Carry a shovel in you vehicle [you should have some sand/salt,too] and shovel out your own damn space, preferably in front of your own damn home/building. Then mark your territory. I promise, I won't steal your space.

In front of your own building?

"shovel out your own damn space, preferably in front of your own damn home/building."

There are 35 apartments in my corner building. There are 5 on-street parking spots in front of it. It- and the neighboring buildings- offer no paid parking. Unless you can come up with a way to bunkbed park cars on public streets, this simply will not work.

What the Mayor should do is track which streets have reports of vandalism, then, during the next storm, declare them NO PARKING-SNOW EMERGENCY and tow any cars parked on the street. People will learn quickly that vandalizing cars means they don't get to park near their home any more.

Townie bullshiz

This is why I moved from Cambridge/Somerville to the burbs. I have my own drive-way, no one but me shovels it and parks in it. 100% my spot and my responsibility.

The city needs to make street cleaning a year-round activity. December through April - instead of street cleaning, plowing when necessary. Cancel if no snow. Simple as that. Then the streets will slowly be cleared, streets will be back to semi-normal, and over-sensitive townie idiots won't have to complain and vandalize cars because their 10X10' piece of asphalt (that they don't own and is free to anyone with a permit or even the full public) doesn't get taken. Maybe knock down a few busted up building and build a neighborhood-only (permit) parking lot for situations like this when snow is still in the streets and parking is limited.

Bullshit?

Because you expect others to show a minimum of respect and civility by not taking a parking spot you shoveled out?

And are there no 'townies' in the town you live in? Is it a bad thing to be a 'local'? Locals are inferior to you? We are supposed to all be transients with no particular culture, accent, place we call home? This makes the 'townies' parochial, while you are a cosmopolitan transient and suburbanite?

Yes, Bullshit

Because you expect others to show a minimum of respect and civility by not taking a parking spot you shoveled out?

It's bullshit for you to think, because you shoveled out a space and hoarded it with a chair, while I shoveled out a space and shared it with the rest of my neighbors, that I should spend $60-$75 to use a garage for 3 days instead of pulling into "your" space.

In my experience

it's people who don't shovel, or do a bare minimum, who are the first to take a spot their neighbor shoveled out.

If everybody shovels, than the problem ceases to exist. It's just another day in the neighborhood.

We have many people in this country who want something for nothing. Who have a fine tuned sense of entitlement, and I'm not referring to the person who shoveled out the spot.

Yes it does

If everyone shovels, then all the spaces are cleared, and it returns to the way it is the other 9 months of the year. There's no rationale for saving spots, at least for the 99.9% of us that don't try putting savers out in the summer. No it does not solve the problem of more cars than spaces, but that's a whole other issue.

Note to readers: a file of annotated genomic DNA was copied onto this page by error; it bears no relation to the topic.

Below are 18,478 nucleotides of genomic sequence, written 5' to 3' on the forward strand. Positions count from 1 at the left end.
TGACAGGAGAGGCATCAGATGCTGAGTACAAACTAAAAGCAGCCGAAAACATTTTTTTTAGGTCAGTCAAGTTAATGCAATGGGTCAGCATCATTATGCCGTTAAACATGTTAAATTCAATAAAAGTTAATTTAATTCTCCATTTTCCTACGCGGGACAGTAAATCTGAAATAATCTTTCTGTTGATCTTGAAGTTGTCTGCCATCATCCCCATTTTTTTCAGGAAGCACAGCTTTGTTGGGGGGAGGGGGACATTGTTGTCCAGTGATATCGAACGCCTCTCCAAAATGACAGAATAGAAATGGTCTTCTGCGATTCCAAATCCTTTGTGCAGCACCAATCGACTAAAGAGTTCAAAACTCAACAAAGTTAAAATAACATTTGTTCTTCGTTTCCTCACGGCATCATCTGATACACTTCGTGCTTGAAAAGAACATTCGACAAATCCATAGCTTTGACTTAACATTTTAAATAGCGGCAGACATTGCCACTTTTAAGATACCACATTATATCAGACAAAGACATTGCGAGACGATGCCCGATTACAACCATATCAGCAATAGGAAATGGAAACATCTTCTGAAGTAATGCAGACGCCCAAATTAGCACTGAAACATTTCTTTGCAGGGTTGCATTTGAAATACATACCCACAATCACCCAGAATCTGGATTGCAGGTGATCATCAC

No, all the spaces are not

No, all the spaces are not cleared - unless the city orders all cars off the street and plows both sides to the curb. People are only going to dig out their cars, not everywhere a car could park on that street. You presume that before the storm that every street will have no space that is not occupied by a car, everyone will dig out their cars, and then everyone will interchange the spaces with each other. You forget that if only half the spaces are occupied by cars on any given street before the storm, after the storm parking is limited to the occupied half of spaces after the cars are dug out - in other words, after the storm, ALL AVAILABLE PARKING IS CUT BY HALF. If more than half of the dug out spaces are claimed by more cars that were originally parked before the storm, someone is not going to be able to park - unless he or she digs out a space that is not presently there.

might take a month though

The problem with that is it could be a couple of weeks or a month before the next street cleaning day on your street. I'd rather see a notification go to everyone in the neighborhood via mailman as soon as possible after a big storm with a curb clearing schedule. Odd side one day and even the next, move your car or it will get a ticket larger than it would have cost you to pay a couple of kids to dig it out and move it.

Yes, it would add expense to the snow removal budget but if limited to the bigger storms or after multiple smaller ones I don't know that it would be that bad.

Have a truck hauling one of these bad boys around and send the melt into the storm sewer system and have winter parking like a summer day a few days after the storm. http://www.snowdragonmelters.com/home.asp?ID=2

Use a pen, not a knife

I have found a note works fine.

Inevitably, the people who shovel the least in my neighborhood are the ones who grab spots others have shoveled out. They do the bare minimum to get their car out, snow tossed all over the street and sidewalk. One group of guys around the corner used to direct their weekend guests to the clean spots on our street until I told them to knock it off. Plenty of room in front of their house to clear a space for their guests, but they were too lazy. Not to mention the sidewalk that mostly was left covered in snow.

Saving Spaces Does Have Some Benefit